Malcolm McLaren unleashed the greatest revolution of the last quarter of the 20th century. This was in part because McLaren was really a shop-keeper, a haberdasher, a boutique owner who knew his market and, most importantly, knew how to sell product to the masses.
Unfortunately, when it came to music, the talent was more than just product, and McLaren regularly mis-used and manipulated the musical talent (New York Dolls, Sex Pistols, Adam and The Ants/Bow-Wow-Wow) for his own personal gain. It was the behavior of a man who couldn’t and didn’t trust anyone—perhaps because (as he claimed) he had been abandoned by his mother—an act of betrayal he never forgave. There is the story of how years later, McLaren was have said to have traveled on a London Underground train, only to find his mother in the same carriage. The pair sat opposite each other, with neither acknowledging the other’s presence, and each alighting at their separate stops.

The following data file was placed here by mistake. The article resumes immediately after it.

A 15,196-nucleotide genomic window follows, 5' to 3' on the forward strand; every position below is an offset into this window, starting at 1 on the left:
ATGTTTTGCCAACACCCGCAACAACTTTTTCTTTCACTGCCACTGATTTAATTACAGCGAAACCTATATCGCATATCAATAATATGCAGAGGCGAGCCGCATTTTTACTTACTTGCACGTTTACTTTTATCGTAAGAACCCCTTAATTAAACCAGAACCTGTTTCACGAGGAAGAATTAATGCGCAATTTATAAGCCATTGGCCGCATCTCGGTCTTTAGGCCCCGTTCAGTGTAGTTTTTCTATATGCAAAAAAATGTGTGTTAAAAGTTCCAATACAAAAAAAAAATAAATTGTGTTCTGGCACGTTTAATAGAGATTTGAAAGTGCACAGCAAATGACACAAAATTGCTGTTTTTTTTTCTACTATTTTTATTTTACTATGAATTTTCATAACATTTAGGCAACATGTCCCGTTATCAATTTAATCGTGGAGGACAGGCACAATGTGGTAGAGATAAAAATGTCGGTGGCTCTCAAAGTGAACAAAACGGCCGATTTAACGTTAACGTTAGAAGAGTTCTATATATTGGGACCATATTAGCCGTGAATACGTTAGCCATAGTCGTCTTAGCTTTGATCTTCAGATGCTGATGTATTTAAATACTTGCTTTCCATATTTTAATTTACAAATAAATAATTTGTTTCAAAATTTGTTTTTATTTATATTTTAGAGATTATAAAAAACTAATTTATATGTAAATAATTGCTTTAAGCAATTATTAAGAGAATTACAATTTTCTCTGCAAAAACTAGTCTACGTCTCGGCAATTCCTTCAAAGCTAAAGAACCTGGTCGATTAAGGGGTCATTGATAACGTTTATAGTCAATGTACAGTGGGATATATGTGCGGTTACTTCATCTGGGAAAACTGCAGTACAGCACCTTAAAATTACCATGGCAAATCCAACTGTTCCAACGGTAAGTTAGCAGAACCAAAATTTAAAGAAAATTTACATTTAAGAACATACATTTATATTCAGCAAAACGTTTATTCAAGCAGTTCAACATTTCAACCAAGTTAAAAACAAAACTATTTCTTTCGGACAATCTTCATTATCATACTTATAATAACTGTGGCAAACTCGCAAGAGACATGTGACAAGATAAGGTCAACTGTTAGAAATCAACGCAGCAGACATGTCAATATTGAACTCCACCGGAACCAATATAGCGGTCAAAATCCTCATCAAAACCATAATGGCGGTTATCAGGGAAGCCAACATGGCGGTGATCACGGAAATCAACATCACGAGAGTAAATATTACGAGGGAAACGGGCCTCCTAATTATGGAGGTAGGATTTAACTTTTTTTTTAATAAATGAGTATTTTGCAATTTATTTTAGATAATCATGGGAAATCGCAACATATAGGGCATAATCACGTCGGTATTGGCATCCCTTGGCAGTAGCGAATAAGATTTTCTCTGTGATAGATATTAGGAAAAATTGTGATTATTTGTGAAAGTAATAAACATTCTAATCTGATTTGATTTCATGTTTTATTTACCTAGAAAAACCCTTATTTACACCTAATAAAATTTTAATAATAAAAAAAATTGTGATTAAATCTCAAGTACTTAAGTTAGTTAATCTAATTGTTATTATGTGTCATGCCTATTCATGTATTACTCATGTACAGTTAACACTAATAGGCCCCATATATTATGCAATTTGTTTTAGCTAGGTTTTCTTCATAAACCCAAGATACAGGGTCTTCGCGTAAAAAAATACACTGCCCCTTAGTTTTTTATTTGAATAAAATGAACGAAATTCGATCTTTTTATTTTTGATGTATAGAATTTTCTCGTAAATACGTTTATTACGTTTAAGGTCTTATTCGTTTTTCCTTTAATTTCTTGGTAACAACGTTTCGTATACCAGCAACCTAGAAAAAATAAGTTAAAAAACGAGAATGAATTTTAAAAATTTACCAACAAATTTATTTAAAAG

McLaren was bewitching, relentless and always on the make. But for all his scams and incredible machinations, little is really known about the man himself. He re-wrote his biography so many times it is almost impossible to know what is the truth. He also carefully edited out those who had helped his success, and fabricated wonderful, picaresque tales of misadventure—-for example, the time he failed to have Nancy Spungen kidnapped, in a bid to remove her insidious influence over Sid Vicious.
In essence, Malcolm’s greatest talent was his own self-promotion—his unique role as a cultural PR man, who changed history. If there is anything to be learned from his particular type of genius, it is to make headlines out of even the worst situation. On his deathbed, Mclaren’s last words were said to have been: “Free Leonard Peltier.” As he had done in his life, McLaren had once again grabbed hold of someone else’s notoriety.
Previously on Dangerous Minds